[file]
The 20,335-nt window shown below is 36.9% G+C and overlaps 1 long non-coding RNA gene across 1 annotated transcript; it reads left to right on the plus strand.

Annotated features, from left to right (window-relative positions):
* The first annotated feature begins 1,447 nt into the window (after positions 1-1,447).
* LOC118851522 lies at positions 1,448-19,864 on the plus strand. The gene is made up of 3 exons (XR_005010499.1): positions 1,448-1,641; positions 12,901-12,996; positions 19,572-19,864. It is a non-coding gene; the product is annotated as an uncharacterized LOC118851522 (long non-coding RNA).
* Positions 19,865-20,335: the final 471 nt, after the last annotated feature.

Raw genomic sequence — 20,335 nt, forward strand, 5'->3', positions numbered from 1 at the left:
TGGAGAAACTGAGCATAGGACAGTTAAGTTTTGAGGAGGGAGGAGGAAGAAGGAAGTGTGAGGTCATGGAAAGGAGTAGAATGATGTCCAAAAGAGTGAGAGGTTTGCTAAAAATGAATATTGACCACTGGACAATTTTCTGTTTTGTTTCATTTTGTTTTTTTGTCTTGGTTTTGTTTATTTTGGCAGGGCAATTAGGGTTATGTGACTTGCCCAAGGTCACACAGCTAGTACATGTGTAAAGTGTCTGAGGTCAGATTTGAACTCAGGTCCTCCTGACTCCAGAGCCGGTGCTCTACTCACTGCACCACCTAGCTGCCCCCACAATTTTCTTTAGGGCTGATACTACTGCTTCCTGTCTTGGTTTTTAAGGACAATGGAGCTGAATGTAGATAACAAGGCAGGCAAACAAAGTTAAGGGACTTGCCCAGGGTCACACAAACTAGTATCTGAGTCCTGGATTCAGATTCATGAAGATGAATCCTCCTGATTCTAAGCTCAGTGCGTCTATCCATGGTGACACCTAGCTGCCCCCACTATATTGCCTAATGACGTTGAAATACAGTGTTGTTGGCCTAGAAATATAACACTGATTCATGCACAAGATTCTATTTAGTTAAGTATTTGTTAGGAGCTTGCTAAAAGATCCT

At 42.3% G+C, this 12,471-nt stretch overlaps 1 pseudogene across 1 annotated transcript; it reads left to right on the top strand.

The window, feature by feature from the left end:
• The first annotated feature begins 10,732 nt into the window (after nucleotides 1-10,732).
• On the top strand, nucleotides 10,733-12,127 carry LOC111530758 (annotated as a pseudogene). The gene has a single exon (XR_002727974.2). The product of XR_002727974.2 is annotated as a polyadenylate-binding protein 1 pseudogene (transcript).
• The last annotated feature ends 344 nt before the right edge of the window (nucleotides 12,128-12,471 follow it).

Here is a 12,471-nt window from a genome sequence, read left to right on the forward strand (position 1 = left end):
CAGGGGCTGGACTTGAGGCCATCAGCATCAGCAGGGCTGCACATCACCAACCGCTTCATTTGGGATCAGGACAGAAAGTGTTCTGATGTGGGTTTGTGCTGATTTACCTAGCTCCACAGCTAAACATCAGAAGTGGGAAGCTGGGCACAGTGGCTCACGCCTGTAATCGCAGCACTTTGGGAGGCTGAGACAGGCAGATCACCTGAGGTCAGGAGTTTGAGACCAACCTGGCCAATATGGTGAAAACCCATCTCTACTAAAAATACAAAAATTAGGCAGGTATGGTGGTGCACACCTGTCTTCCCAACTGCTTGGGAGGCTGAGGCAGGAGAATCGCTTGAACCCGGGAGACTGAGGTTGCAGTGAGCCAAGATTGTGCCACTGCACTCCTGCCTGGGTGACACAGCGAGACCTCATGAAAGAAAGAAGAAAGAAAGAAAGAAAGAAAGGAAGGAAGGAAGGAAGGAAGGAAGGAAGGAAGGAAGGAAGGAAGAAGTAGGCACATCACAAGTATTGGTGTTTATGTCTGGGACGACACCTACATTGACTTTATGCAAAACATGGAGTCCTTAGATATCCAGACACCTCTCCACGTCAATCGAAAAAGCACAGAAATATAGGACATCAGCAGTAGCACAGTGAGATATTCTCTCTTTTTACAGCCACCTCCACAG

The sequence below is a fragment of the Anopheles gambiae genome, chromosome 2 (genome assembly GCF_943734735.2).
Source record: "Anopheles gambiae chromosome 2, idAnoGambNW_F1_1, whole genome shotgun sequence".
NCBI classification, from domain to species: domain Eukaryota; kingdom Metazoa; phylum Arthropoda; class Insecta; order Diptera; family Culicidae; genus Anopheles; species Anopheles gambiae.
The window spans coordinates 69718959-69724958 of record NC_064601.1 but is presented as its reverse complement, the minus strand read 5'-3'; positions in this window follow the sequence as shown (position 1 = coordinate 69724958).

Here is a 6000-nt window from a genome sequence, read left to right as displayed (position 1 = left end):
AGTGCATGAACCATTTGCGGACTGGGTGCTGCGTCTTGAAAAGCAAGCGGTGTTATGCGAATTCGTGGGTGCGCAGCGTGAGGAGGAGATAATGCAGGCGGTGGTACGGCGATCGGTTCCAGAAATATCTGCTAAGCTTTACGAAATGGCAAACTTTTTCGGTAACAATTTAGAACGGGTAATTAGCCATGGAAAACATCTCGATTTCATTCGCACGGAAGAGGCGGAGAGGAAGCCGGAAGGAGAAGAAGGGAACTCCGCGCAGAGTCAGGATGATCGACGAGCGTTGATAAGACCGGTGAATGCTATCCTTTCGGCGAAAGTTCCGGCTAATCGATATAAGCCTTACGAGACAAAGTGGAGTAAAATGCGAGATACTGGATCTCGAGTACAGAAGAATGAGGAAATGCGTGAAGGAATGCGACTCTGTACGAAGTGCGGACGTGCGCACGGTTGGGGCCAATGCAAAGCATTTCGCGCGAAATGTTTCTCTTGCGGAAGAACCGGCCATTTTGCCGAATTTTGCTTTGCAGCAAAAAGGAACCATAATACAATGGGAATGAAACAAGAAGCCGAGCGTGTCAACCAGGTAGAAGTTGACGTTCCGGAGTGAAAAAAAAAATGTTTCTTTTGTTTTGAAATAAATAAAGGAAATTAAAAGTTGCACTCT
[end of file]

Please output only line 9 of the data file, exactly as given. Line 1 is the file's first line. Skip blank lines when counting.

The window, feature by feature from the left end: